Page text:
With the exception of top brass, very few reporters and editors in newsrooms have offices. Our desks are so close that if I stretch too far, I could knock my colleague Kyle Wingfield in the head. (Not that he couldn’t use a friendly thump to the head now and then. You can read his political blog here.)
So both praise and proscription are often overheard by all in newsrooms. I find it more painful to be a bystander to a pillorying than to be a victim.
One of the worst lashings I ever overheard was directed at a reporter who confused “it’s” and “its” in the lead of an important story, a mistake that also slipped by the copy desk. The editor lamented that the piece could have been a contest entry but for that mistake.
His critique must have stayed with me because I can’t get past the misuse of the words to this day.
And that includes a presentation of new standards in my own school system a while back. The audience was handed examples of excellent student work. And the writing and reasoning were impressive. However, what I remember most was that the 8th grade paper featured an opening sentence that contained both “it’s” and “its,” neither used correctly.
Should it matter?
I remain surprised how often student work chosen for display suffers spelling or grammatical errors. At a school open house, I watched a student PowerPoint on international poverty where I stopped counting after the seventh misspelled word.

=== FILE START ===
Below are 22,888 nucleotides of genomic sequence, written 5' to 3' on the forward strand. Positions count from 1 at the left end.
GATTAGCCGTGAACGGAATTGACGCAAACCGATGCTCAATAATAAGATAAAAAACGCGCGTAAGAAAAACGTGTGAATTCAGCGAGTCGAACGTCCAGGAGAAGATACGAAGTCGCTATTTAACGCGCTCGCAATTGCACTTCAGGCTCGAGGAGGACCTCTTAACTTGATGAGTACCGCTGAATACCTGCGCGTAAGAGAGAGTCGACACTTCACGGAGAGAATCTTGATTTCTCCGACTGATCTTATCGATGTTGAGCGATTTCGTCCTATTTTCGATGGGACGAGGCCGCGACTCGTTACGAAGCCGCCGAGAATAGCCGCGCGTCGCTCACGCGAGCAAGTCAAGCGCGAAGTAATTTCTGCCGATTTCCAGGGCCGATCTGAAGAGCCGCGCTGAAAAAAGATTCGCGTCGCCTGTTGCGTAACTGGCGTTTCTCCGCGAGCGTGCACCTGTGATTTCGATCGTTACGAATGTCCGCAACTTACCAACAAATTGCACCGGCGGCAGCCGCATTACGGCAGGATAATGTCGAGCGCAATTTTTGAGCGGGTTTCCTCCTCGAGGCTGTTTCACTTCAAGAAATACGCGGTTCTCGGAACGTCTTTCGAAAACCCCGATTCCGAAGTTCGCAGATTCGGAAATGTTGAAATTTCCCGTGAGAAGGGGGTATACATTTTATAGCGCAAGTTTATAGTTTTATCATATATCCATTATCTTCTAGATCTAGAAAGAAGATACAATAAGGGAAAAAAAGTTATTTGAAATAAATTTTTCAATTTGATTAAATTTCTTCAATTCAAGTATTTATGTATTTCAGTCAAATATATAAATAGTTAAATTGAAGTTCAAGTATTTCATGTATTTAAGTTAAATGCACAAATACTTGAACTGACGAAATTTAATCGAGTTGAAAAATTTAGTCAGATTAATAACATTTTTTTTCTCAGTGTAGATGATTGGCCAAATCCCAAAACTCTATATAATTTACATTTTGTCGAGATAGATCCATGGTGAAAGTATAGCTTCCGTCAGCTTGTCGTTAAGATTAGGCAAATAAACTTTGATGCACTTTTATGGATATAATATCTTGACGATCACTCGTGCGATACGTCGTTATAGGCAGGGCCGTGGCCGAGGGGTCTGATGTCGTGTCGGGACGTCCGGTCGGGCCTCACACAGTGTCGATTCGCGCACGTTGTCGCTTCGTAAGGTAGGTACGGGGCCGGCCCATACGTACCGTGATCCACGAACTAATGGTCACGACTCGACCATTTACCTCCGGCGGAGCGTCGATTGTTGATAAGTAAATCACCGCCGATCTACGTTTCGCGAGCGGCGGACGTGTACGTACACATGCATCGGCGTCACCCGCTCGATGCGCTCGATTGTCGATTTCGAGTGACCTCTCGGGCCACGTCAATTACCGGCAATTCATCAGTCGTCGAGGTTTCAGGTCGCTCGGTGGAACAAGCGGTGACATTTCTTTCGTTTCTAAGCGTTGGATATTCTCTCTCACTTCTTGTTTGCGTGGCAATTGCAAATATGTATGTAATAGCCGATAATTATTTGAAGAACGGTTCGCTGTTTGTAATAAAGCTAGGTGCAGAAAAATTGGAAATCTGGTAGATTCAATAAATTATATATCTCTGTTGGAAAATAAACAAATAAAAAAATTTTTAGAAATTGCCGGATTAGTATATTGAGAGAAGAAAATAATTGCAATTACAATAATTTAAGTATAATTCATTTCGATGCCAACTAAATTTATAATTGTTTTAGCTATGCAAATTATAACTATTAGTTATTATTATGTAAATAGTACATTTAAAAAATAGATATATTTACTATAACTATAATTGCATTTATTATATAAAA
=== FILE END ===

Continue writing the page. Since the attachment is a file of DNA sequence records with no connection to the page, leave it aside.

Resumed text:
Here’s my question to teachers and schools: If you are choosing student work to showcase, is it appropriate to ask students to correct any errors?
The teacher showing us the PowerPoint told us how impressed he was with the perceptions and insights of the sixth graders who created it. I was surprised that he didn’t reference the spelling mistakes, perhaps to explain that he was more concerned with the students’ insights. I couldn’t celebrate their original thinking because I was too busy wishing they knew how to spell “separate” and “Eritrea.”
I understand that the top goal is to prod students to write, but exquisite writing can be undermined by spelling errors.
Should only perfect papers/PowerPoints be shared or should parents see the students’ original work without prettification?
–From Maureen Downey, for the AJC Get Schooled blog